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Submission + - SmartThings home monitoring and automation on Kickstarter (kickstarter.com)

zormal writes: Monitor, control, have fun — SmartThings makes it easy to connect the things in your physical world to the Internet. You can monitor, control, automate, and have fun with them from anywhere — at home, office, or on the go. SmartApps give you control through your phone and connect your sensors to online services. SmartThings is looking for $250,000 to get production started, and give considerable discounts to early adopters.
The Internet

Submission + - Warner Brothers Abusing DMCA Takedown Rules (itworld.com) 1

itwbennett writes: "In a court case between Hotfile.com and Hollywood studios, Warner Brothers admitted they sent takedown orders for thousands of files they didn't own or control. Using an automated takedown tool provided by Hotfile, Warner Brothers used automated software crawlers based on keywords to generate legal takedown orders. This is akin to not holding the Post Office liable for what people mail, or the phone companies liable for what people say. But the flip side is that hosters must remove files when receiving a legal takedown notice from the copyright holder — even when the copyright holders themselves don't know what material they actually own."

Submission + - Crowdfunding for Science - Can it Succeed? (rockethub.com)

jearbear writes: "Can crowdfunding work for science? Having raised nearly $40,000 for scientific research in 10 days for projects as diverse as biofuel catalyst design to the study of cellular cilia to deploying seismic sensor networks (that attach to your computer!) to robotic squirrels, the #SciFund Challenge is taking off like a rocket. Might this be a future model for science funding in the U.S. and abroad? What would that mean?"

Submission + - Apple trying to fix 'autocorrect' feature (dailymail.co.uk) 1

An anonymous reader writes: The Daily Mail is reporting that there is a "fix" in iOS 5 to make auto-correct more Android like. The tweet from Sonny Dickson the self described ‘tech enthusiast’ that found it can be found here. There is a blurb about it over in the Geek.com as well. Website www.damnyouautocorrect.com has collected many of the best howlers. At the risk of starting a religious war which handheld OS do you prefer?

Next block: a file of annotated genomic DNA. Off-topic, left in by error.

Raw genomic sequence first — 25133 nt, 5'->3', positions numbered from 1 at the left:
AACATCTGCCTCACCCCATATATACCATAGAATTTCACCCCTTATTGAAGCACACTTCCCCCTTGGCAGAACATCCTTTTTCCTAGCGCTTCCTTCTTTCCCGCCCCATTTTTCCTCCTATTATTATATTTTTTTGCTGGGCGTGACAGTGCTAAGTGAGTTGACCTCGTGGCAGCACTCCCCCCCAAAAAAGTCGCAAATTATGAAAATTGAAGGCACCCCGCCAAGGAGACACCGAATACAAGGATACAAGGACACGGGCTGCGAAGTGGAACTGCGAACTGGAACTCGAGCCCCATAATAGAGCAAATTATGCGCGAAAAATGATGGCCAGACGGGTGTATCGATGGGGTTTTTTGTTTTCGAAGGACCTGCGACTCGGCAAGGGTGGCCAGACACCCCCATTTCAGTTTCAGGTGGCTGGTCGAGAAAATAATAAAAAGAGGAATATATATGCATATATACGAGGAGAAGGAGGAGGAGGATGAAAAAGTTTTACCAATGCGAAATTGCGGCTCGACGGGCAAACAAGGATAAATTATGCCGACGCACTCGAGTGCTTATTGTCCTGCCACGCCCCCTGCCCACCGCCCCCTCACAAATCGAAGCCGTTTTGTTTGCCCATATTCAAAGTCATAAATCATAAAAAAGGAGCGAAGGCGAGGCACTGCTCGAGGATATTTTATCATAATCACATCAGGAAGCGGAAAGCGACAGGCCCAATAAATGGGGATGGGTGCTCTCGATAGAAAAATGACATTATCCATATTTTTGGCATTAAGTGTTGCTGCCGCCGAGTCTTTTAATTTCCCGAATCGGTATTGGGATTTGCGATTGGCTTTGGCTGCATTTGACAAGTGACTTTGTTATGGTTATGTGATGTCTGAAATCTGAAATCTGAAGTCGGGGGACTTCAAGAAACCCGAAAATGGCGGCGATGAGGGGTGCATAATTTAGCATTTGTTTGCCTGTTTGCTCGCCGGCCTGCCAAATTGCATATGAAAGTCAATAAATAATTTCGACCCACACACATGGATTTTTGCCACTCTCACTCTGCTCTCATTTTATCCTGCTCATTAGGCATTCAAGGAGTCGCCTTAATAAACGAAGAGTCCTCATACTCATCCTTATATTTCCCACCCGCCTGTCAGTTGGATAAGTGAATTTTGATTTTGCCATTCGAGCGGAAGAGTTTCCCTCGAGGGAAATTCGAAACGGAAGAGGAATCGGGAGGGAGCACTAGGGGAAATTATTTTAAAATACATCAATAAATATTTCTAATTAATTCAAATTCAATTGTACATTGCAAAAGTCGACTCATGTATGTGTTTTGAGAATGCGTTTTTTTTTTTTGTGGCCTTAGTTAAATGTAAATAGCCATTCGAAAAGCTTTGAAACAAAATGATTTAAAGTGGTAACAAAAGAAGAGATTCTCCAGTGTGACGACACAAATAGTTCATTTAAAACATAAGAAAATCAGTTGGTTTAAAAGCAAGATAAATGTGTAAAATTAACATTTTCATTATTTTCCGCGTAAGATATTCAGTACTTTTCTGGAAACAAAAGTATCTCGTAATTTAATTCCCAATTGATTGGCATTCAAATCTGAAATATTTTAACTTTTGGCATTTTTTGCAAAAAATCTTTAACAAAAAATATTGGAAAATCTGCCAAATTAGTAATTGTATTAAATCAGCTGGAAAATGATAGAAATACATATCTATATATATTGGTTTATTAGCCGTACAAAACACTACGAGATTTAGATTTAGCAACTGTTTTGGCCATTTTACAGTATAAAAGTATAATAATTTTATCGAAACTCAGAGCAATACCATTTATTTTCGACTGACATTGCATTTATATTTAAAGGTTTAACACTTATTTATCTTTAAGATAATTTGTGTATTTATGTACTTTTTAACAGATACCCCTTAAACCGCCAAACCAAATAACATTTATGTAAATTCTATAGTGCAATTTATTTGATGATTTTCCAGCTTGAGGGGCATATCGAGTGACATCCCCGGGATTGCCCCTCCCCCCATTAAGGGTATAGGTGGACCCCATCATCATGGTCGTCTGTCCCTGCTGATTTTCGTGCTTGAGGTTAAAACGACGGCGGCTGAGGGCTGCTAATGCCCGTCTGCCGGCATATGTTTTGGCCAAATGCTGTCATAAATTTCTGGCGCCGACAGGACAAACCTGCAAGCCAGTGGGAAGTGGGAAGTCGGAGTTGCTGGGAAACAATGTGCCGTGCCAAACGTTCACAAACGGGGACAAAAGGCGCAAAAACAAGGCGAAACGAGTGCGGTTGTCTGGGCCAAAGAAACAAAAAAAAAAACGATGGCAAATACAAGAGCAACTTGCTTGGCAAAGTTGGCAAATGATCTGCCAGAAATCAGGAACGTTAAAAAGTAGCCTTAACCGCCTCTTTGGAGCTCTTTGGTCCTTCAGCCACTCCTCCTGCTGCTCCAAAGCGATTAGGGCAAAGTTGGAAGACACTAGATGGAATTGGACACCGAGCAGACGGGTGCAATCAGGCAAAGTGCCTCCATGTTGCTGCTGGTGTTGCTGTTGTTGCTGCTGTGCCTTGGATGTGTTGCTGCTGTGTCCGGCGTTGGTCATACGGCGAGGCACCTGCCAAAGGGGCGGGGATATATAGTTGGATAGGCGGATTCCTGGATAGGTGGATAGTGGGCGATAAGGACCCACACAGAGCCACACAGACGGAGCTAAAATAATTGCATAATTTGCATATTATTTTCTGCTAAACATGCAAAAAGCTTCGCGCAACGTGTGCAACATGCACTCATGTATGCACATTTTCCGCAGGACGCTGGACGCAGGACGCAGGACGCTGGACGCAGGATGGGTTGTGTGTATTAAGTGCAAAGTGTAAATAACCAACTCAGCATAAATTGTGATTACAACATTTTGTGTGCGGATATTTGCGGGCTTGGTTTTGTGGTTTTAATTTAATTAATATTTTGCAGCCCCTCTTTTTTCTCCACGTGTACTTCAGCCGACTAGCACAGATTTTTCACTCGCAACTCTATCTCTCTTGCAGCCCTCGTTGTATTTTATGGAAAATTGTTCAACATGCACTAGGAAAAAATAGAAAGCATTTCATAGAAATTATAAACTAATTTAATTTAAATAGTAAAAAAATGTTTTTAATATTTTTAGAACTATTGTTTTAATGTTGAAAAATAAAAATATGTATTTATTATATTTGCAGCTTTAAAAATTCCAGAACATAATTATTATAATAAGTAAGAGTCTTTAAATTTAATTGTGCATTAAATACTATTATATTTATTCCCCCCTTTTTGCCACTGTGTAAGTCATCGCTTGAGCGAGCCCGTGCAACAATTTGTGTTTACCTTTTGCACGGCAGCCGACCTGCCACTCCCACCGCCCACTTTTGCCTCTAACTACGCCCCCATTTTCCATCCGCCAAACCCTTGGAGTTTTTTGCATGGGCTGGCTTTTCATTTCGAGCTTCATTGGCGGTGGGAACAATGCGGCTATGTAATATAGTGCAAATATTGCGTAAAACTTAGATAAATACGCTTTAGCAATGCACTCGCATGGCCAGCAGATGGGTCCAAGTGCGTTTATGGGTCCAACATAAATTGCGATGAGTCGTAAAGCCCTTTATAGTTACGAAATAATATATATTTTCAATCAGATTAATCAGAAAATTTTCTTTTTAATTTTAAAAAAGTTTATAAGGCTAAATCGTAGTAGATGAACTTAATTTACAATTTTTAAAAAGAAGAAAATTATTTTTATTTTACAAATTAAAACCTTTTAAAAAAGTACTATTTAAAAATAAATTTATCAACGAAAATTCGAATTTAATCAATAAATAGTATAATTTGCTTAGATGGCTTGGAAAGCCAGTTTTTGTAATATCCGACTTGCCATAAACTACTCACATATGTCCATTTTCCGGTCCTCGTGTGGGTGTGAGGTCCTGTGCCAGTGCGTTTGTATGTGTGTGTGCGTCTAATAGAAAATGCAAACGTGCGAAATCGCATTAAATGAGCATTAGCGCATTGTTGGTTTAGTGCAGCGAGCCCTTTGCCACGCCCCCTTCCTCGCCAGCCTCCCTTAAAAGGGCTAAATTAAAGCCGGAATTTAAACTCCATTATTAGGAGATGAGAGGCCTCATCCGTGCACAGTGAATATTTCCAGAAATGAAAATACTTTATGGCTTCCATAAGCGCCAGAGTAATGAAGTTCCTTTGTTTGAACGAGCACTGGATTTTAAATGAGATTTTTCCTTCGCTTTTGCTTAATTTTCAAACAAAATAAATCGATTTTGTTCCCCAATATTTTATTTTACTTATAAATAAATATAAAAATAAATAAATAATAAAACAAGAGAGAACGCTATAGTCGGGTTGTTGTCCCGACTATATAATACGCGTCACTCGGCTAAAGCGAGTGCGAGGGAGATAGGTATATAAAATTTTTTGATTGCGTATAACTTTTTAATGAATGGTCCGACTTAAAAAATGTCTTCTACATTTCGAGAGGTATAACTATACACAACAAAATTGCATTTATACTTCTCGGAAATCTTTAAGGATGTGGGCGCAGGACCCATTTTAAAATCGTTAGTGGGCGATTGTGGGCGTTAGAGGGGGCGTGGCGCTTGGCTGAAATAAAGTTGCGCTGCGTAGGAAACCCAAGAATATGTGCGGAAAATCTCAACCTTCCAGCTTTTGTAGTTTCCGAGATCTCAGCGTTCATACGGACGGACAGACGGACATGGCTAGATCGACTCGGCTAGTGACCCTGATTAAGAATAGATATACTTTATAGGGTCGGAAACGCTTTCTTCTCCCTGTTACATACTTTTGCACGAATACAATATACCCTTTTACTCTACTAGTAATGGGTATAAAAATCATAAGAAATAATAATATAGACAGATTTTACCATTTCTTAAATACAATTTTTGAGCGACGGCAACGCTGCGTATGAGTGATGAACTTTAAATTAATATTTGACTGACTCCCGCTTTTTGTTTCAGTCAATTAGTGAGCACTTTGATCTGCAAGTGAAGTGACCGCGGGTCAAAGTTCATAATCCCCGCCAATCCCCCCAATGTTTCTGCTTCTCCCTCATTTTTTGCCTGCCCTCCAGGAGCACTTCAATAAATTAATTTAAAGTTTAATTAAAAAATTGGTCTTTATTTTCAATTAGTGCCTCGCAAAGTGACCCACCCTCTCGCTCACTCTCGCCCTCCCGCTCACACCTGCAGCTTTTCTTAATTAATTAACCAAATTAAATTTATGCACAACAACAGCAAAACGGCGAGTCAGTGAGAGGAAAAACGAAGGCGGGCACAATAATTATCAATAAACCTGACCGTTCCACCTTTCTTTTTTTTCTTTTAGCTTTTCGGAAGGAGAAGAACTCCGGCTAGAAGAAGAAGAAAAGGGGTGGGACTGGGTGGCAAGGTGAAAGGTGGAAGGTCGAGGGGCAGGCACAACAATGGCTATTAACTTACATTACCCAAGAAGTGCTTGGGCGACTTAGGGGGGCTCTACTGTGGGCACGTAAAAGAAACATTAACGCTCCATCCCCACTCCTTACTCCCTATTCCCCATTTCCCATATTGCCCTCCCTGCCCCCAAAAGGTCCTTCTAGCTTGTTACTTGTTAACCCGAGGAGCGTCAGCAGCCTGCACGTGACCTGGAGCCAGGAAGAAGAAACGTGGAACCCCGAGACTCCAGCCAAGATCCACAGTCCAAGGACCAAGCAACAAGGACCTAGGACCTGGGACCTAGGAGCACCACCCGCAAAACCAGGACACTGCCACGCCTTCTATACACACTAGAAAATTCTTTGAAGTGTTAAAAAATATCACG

Submission + - Logitech Calls Google TV a 'Big Mistake' (latimes.com)

An anonymous reader writes: Logitech CEO Guerrino De Luca spoke bluntly about Google TV yesterday, referring to it as a 'beta' product and saying that relying on it for the Revue set-top boxes was a mistake. The company will stop production of the Revue, and plans to implement significant price cuts to get rid of their remaining inventory. 'He said there are "no plans to introduce another box to replace Revue." Further, he predicted that the "grandchild of Google TV" might succeed but not the current product. For now, that leaves Sony televisions with the Google software for people looking for the Google TV experience.'

Black Eyed Peas Member Joins Intel As Director 188

siliconbits writes "According to ITProPortal: 'Semiconductor giant Intel has announced that it has hired music artist Will.i.am as Director of Creative Innovation, which is a new post as far as we know. Will.i.am is one third of the popular music group, the Black Eyed Peas, and emulates the like of Lady Gaga, who is partnering with Polaroid to produce some groovy products.'"

Comment My take (Score 5, Insightful) 337

Don't skimp. Get a good one, name brand (Tek, Agilent, LeCroy, etc.) at least 100 MHz bandwidth (the higher the better), 4 channels if you can afford it, some way to get data off the scope and onto a USB drive/network. Everything else is fluff and you can pay for it if you want, but I'd say the above are non-negotiable.

Don't even think about a PC-based scope. A scope is a standalone instrument, always has been, always will be.

Comment My take (Score 1) 742

I'm not young but I tried to get into kernel driver development (out of necessity, not so much itch-scratching) and was thoroughly frustrated by:

1) Lack of useful documentation
2) Constant churn in the kernel

I wanted to allocate memory in a driver. Lots of memory (64MB on an embedded system). I read all of LDD (latest revision) and tried everything: memory mapping, kalloc, vmalloc, ioremap, etc. etc. Nothing worked, and the book was so i386-centric that on my ARM system the explanations didn't really make sense. Eventually (we're talking several DAYS) I made something work using mmap.